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Jason Fisher as Lenny Bruce
Photo © Doug Kuntz
Jason Fisher does a mean Lenny Bruce impression: He smokes his cigarette as if he cannot be bothered, or doesn't have the strength, to hold it straight in his mouth. He walks with a stiff back in a way that seems too studied at first but seems more organic as the show progresses. It's been said that Lenny Bruce delivered his comedy as a jazz musician plays a saxophone, with speed, improvisation, and free association. Sometimes, he would surprise himself with something that he said during an act and start to laugh. Fisher imitates this and other details to the letter in his one-man show Lenny His Own Words.

Bruce died in 1966 at the age of 39, and he has been the subject of numerous theatrical treatments in the intervening four decades. Whereas the 1971 Broadway show Lenny and the even more-celebrated 1974 film version delved into the artist's life and career, this 90-minute Off-Broadway tribute is essentially the act of a very skilled imitator. Still, for younger audiences, the show is a great introduction to a hilarious satirist who continues to be a free speech icon. Fisher performs many of the classic routines -- including "Religions, Inc.," "Christ and Moses," and "Hitler and MCA" -- that resulted in Bruce being repeatedly incarcerated, made sure that he was blacklisted from "respectable" comedy clubs, and caused a public uproar that destroyed his career.

Of course, Bruce's dirty-mouthed brand of comedy isn't nearly as shocking or dangerous now as it was back then. Nobody's going to break into the Zipper Theatre to arrest Fisher on obscenity charges. The use of racial epithets to take the sting away from those very words is familiar to anybody who's listened to music in the last 20 years; denunciations of religious hypocrisy are pretty commonplace in stand-up comedy today; and sex-themed humor is a staple of even family-friendly sitcoms. But if you think Bruce is no longer relevant, you haven't been watching the news lately: The government openly acknowledges and defends spying on citizens without warrants, leaked FBI memos ridiculously warn of "radical militant librarians," and so on. The advancements that Bruce and his fellow travelers made are under attack, and this show is a potent reminder of a suppressive atmosphere that many would like to see return.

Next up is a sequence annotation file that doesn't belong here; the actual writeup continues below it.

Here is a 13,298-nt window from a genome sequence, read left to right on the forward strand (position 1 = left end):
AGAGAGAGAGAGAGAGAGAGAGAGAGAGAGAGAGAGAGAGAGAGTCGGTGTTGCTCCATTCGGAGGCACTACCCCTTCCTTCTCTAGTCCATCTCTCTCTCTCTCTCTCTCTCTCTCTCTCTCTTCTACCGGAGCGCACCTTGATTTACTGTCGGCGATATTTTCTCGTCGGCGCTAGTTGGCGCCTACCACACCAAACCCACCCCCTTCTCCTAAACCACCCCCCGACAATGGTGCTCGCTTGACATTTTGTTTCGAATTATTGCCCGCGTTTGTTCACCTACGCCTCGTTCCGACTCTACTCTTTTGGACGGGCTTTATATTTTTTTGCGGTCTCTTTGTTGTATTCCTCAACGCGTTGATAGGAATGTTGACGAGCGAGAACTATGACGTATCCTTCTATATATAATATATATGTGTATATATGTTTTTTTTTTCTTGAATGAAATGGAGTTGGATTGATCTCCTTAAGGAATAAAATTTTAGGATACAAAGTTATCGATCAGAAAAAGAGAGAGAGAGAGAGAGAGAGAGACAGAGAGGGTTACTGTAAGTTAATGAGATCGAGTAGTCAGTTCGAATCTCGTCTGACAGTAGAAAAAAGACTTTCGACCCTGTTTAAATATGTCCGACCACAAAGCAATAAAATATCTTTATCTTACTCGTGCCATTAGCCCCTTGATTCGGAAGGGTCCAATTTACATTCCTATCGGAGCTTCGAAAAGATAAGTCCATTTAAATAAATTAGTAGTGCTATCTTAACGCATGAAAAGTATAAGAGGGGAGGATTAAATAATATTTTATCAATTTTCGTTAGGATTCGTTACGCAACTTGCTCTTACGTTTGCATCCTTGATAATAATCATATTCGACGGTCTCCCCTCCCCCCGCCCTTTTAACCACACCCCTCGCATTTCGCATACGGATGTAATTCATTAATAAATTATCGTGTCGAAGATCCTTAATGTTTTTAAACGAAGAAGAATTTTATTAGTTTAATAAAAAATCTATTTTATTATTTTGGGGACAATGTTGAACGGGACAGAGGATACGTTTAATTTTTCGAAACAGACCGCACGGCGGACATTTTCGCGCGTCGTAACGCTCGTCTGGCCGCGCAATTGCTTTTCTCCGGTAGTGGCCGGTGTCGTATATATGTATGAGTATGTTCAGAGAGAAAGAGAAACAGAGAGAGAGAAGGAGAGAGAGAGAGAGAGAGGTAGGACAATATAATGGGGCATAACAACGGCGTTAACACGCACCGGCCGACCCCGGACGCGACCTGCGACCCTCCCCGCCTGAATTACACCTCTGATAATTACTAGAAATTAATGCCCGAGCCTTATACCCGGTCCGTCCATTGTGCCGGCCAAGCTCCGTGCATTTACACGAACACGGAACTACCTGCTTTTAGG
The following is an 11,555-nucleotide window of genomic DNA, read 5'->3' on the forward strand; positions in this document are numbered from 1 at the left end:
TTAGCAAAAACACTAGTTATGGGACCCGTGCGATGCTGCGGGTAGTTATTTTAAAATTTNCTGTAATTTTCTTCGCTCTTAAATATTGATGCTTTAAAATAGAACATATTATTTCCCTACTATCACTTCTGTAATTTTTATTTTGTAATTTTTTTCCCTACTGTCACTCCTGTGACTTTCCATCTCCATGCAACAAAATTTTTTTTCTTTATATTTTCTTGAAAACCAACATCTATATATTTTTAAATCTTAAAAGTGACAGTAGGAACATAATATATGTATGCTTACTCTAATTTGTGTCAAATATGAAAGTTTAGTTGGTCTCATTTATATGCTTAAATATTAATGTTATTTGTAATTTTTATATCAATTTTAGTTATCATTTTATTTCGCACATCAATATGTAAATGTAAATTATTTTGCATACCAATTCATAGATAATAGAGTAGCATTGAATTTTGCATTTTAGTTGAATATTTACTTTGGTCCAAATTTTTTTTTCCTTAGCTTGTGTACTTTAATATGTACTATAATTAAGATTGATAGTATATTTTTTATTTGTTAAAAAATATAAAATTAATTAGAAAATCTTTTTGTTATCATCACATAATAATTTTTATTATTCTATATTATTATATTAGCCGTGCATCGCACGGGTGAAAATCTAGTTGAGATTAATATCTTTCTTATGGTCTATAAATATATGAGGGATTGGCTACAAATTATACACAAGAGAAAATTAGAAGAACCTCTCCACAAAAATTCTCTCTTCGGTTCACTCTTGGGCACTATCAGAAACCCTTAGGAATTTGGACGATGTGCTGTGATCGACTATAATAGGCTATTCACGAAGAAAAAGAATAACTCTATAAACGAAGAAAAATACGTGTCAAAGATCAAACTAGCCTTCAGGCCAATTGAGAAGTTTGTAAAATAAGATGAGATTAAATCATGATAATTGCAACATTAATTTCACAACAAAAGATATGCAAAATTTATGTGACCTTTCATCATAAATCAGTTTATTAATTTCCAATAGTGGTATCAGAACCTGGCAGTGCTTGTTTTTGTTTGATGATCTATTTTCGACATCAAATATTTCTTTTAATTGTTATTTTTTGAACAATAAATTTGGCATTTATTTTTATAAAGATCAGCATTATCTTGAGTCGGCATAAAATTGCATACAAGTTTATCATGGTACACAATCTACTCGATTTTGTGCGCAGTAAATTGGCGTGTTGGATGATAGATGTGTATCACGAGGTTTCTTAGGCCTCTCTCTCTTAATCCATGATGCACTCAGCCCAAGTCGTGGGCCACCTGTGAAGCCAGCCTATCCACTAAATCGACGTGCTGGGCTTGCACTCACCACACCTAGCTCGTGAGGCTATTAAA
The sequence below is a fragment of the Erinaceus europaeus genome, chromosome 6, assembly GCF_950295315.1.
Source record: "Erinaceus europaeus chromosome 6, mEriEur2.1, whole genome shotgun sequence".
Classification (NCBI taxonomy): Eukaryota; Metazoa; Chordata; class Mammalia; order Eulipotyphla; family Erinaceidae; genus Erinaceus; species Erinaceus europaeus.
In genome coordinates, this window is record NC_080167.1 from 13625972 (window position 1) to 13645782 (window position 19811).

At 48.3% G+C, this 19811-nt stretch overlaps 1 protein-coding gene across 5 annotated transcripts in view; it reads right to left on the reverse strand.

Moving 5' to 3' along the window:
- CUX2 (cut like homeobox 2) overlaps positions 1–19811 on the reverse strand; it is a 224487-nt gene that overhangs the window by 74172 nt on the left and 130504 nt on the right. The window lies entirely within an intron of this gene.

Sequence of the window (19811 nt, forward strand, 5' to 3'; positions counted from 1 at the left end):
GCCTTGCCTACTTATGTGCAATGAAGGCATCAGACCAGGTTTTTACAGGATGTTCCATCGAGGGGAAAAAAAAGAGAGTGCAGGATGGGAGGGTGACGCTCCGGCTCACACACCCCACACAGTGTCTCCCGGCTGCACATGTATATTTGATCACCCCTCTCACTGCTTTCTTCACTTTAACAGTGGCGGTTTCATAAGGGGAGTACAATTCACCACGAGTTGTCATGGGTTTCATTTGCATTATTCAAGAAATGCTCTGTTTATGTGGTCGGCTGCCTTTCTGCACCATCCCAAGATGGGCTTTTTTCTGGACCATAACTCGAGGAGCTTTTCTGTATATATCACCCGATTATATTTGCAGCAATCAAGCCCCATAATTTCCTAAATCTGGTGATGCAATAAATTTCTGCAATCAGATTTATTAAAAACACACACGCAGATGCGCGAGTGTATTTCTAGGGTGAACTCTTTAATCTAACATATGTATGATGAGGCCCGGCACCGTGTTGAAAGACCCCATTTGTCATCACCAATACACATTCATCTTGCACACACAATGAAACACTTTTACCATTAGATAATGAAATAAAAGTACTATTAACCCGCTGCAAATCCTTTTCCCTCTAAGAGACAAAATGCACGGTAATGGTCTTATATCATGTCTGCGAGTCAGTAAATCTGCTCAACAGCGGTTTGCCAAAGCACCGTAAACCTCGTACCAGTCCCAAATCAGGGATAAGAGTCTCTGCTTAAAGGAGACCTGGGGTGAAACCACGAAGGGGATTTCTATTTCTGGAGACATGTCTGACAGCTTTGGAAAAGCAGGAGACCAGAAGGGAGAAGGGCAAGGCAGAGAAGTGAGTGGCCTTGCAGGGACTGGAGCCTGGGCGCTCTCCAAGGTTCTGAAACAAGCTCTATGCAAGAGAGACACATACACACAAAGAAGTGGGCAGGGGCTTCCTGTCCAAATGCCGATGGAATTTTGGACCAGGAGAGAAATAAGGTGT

Although Lenny His Own Words consists entirely of Bruce's material, Joan Worth and Alan Sacks are credited as the writers. They're also the directors, but they've clearly taken the path of least resistance in that arena. There's very little staging in this show, except for one scene when the lights flicker off to indicate that cops have arrived; when the lights come back up, time has passed and we discover that Bruce has been busted for obscenity, yet Fisher seems barely more tired and distressed than he looked before.

While Fisher is undeniably talented, this show would have been more rewarding if it offered more insights about Bruce's life and persona. If there were as many good Lenny Bruce impersonators as there are Elvis Presley impersonators, we would probably have a more informed populace.

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